Developing understandings of 'inclusion' and 'inclusive schooling'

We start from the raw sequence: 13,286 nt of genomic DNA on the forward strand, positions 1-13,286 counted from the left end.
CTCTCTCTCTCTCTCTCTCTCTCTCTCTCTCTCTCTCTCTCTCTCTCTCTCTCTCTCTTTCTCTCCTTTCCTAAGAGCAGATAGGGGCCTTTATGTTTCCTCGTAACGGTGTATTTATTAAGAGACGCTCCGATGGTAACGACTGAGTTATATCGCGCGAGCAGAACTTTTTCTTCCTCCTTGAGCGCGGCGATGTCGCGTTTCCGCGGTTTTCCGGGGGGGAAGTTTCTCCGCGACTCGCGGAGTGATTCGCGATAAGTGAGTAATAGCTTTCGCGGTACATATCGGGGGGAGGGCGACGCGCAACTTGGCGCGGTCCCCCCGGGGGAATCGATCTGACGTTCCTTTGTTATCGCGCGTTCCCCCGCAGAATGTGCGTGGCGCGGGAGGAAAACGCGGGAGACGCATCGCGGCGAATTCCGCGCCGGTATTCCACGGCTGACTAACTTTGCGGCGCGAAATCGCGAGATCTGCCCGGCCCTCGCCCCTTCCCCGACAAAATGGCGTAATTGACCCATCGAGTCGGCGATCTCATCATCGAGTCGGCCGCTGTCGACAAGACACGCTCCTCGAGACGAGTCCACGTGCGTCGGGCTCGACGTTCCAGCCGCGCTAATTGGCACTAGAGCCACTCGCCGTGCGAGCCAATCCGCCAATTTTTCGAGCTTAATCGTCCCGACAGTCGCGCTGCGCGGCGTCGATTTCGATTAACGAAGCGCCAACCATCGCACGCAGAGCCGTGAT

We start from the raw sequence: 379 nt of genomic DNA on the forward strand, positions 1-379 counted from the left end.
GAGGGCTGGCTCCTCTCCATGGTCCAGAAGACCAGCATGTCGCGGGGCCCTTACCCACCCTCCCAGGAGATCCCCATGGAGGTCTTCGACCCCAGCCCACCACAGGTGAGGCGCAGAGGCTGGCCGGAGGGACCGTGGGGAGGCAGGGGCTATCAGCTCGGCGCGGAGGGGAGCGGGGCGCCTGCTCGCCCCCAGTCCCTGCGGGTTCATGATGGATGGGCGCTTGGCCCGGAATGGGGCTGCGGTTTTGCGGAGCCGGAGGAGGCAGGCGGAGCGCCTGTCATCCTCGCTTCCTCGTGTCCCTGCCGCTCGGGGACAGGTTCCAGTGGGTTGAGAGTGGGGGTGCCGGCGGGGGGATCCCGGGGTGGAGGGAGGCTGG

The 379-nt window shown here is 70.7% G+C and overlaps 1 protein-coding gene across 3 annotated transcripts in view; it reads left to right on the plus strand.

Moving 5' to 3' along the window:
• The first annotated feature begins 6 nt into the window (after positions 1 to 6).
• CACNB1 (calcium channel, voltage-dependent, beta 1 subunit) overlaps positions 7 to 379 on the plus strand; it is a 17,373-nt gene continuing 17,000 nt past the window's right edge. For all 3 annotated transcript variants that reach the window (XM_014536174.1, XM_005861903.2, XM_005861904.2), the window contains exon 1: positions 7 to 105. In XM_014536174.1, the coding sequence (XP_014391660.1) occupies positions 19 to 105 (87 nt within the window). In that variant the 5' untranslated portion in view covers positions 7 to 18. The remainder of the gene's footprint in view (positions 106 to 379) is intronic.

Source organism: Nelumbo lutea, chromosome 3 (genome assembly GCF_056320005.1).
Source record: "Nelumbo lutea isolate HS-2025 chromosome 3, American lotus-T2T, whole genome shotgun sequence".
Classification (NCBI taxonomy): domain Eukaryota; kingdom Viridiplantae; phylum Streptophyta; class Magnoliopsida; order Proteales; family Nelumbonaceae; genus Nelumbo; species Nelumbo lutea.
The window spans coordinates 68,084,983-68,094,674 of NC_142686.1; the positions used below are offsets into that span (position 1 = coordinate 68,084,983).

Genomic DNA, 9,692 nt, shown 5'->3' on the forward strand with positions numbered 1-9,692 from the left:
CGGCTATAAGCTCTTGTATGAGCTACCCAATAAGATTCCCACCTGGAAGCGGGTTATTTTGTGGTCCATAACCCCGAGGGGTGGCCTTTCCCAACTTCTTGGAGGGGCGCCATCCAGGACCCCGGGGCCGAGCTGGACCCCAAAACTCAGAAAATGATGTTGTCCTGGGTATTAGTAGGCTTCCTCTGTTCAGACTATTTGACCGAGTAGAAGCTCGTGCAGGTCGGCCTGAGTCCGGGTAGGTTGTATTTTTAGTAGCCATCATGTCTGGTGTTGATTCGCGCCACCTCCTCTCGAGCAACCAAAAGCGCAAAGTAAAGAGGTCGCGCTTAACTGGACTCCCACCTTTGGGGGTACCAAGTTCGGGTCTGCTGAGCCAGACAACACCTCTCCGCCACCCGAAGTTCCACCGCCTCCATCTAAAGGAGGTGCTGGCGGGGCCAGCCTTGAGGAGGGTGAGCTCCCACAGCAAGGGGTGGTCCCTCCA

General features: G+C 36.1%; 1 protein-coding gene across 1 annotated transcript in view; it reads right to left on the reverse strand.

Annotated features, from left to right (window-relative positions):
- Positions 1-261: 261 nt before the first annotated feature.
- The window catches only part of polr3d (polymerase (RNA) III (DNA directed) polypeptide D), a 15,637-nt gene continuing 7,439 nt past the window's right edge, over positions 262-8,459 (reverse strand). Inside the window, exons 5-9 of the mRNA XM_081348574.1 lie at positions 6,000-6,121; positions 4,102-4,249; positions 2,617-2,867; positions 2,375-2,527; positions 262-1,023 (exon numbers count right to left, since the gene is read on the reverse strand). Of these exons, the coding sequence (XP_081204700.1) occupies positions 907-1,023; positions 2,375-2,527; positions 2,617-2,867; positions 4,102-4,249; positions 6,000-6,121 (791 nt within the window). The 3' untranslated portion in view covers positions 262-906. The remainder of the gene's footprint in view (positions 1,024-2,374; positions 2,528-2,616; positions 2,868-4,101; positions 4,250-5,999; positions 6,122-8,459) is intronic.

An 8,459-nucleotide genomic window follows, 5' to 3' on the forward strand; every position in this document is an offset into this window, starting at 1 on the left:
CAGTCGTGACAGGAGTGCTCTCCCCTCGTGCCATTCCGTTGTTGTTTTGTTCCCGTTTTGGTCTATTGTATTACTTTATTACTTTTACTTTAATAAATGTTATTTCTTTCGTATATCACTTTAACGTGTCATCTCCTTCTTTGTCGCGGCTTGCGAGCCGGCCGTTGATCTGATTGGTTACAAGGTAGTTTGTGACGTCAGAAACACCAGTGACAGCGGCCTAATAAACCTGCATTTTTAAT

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This thesis suggests that students with (dis)abilities are immersed in, and emerge from powerful discourses within classrooms named `inclusive'. It suggests that resilient and normative psycho-medical discourses and discourses of special education work to maintain the deep structures of schooling, and work against a valuing of difference, and of the Other, within schools and classrooms named `inclusive'. The inquiry that is the basis of this thesis works with textual representations of `inclusion' and `inclusive schooling' and works to address issues of identity and subjectivity within the various discourses from which `inclusion' and `inclusive schooling' might be understood to emerge. It is sited within Western philosophical streams concerned with language and meaning, discourse and narrative, texts and textuality. It emerges from a qualitative research paradigm and is deeply influenced by the earlier works of Michel Foucault (1969, 1970, 1972, 1991). Through these works Foucault develops `genealogy' as a form of historical analysis. This thesis engages genealogy as a form for critical interpretative inquiry into schooling practices named `inclusive' of students with (dis)abilities. The genealogy admits the historical, social, theoretical and political contexts which frame research, inquiry and interpretation within the social sciences. The inquiry emerges from an epistemology of tentativeness and uncertainty. It accepts that knowledge is contextual, contingent and indeterminate. It addresses the associated `crisis of representation' (Denzin & Lincoln 1994, 1998) related to what might constitute an adequate description of the sets of social relations and spaces named `inclusive schooling' through interpretative processes of opening questions and sets of questions.This genealogy develops understandings of `inclusion' and `inclusive schooling' through unfolding sequences of questions as 'thought-lines' that are strategies for this interpretative inquiry. Three thought-lines are woven from the questions which both propel, and emerge from, the processes of this critical interpretative inquiry: The 'self-other' thought-line; The 'included-excluded' thought-line; The 'particular-general' thought-line. Thought-lines transgress the borders of form and content in this inquiry. They are enmeshed to become the fabric of the genealogy. The thesis is in three sections, the first, Shaping a Genealogy, offers a theoretical and methodological perspective. The second, Squinting and Connecting, is in the form of a suite of interpretations, and the last, Developing Understanding, offers a range of ways in which inclusion and inclusive schooling might be understood. The thesis culminates in a set of new questions that represent a range of understandings of inclusion and inclusive schooling.
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